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The implementation of the Affordable Care Act’s Employer Mandate is just a year away, and many business owners still don’t quite understand what their obligations are under the new law. If you own a small to mid-size business, your obligation to provide health care coverage to your employees will depend on how many full-time workers you employ and what their average annual wages are.

Who Qualifies as a Full-Time Employee Under the ACA?

If your business employees fewer than 50 full-time employees, you will not need to offer health care coverage under the ACA Employer Mandate. You should know, however, that for the purposes of the ACA, a “full-time employee” is someone who works 30 hours a week or more over a given month. You can look back over the past three to 12 months when calculating who is not a full-time employee. Employees who work fewer than 30 hours a week on average during the look back period are considered part-time employees.

What Does “Full-Time Equivalent” Mean?

The ACA acknowledges that very large firms may choose to cut employee hours in order to save on health care. The law attempts to nip this practice in the bud by requiring businesses whose total employees have worked the equivalent of 50 full-time employees’ hours to provide health care coverage for all full time employees. Under this requirement, businesses will have to add up all part-time employees’ paid hours for a given week and divide them by 30, the number of hours a full-time employee works in a week under ACA guidelines. The resulting sum is the number of “full-time equivalent” employees the business has.

For example, if your business employs 20 part-time workers at 24 hours a week, for a total of 480 part-time employee hours a week, those 20 workers can be said to be the equivalent of 16 full-time workers, because 480 divided by 30 equals 16. Add your number of full-time workers on to that number. For example, if you have an additional 30 full-time workers, you add that number to your full-time equivalent number, to arrive at your total full-time equivalency of 46 workers. If this business were yours, you would not be required to provide health insurance under the Employer Mandate.

Which Businesses Need to Provide Health Insurance to Their Employees?

Starting in 2015, all businesses with 50 or more full-time employees, or the combined equivalent thereof, will need to start offering health insurance coverage to their employees. The insurance you provide must meet certain guidelines established by the ACA — it must provide minimum coverage equal to the bronze plan available on the health care exchange, and it must be affordable.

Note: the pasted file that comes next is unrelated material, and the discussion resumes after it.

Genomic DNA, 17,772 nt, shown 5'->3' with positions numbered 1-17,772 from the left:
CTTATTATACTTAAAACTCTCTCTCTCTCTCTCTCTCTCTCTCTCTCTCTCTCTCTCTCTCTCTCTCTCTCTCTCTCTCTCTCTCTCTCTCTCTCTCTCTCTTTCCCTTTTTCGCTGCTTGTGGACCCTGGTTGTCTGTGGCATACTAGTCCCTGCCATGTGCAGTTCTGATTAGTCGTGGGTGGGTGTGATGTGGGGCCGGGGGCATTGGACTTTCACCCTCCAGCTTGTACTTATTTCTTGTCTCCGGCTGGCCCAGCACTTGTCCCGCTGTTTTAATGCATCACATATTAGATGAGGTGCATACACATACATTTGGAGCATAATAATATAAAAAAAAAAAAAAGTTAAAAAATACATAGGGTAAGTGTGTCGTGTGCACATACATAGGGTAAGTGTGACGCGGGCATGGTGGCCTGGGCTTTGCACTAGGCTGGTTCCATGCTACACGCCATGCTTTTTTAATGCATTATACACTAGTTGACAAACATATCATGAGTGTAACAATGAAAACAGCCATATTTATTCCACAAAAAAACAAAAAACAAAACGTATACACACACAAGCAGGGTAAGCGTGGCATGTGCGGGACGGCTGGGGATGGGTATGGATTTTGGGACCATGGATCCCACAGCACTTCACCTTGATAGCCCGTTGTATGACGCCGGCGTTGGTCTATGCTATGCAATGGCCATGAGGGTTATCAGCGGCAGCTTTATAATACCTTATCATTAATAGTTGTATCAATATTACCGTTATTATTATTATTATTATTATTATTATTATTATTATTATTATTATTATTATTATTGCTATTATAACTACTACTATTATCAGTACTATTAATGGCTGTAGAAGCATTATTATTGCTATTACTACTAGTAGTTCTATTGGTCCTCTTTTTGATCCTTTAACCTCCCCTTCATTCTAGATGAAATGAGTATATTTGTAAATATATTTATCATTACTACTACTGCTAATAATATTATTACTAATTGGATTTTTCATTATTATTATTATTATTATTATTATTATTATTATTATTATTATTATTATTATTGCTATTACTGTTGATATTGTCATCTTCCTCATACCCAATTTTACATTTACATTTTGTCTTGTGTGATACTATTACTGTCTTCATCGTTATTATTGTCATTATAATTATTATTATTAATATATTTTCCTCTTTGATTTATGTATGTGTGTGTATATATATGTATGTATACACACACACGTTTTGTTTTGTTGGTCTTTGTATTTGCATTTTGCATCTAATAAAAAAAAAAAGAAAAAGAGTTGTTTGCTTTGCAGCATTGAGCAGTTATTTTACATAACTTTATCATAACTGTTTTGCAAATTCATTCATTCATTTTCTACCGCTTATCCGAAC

What constitutes affordability? Your employees should be paying no more than 9.5 percent of their yearly income for health insurance coverage for their entire family. While you can’t really know what any employee’s yearly income is — after all, they’re probably getting income from a spouse, investments or a second job — you can make sure you’re in the clear on the affordability requirement by offering insurance that costs less than 9.5 percent of each employee’s yearly salary.

How can you tell if the insurance plan you choose offers minimum coverage? Minimum coverage is coverage that’s equivalent to a bronze plan on the marketplace, which must cover a minimum of 60 percent of health insurance costs on average. If you have under 50 employees, you can choose coverage from the Small Business Health Options Program, or SHOP Exchange. Coverage purchased on this exchange should meet the minimum coverage requirements and you may be eligible for a tax credit. You may want to get help from a professional employer organization (PEO) in navigating SHOP and choosing a plan that meets your employees’ needs and those of your business.

How Can You Prepare for the ACA Employer Mandate?

Start preparing for the ACA Employer Mandate in 2015 by talking to your staff about their coverage preferences. Staff members getting insurance through their spouses may already be satisfied with their coverage, but there’s a good chance many of your employees have questions and concerns. Find out what your employees want and need in a health care plan. This will guide you in choosing the best plan for everyone’s needs.

Spend the next year putting together your plan of attack for when the Employer Mandate rolls out in 2015. Don’t wait for changes or further delays to occur — you could be left high and dry without a health care plan for your workers. Ideally, you want to have a strategy by mid-summer 2014 so you can educate your employees about their new health care options. Get help from a PEO to go through your options on the public and private exchanges. When you enlist the help of a PEO, you won’t have to worry about compliance issues cropping up down the road.

Don’t wait till the last minute to comply with the ACA’s Employer Mandate, contact a National PEO representative to help you with the transition. The sooner you’re ready for the implementation next year, the smoother it will go for your business.

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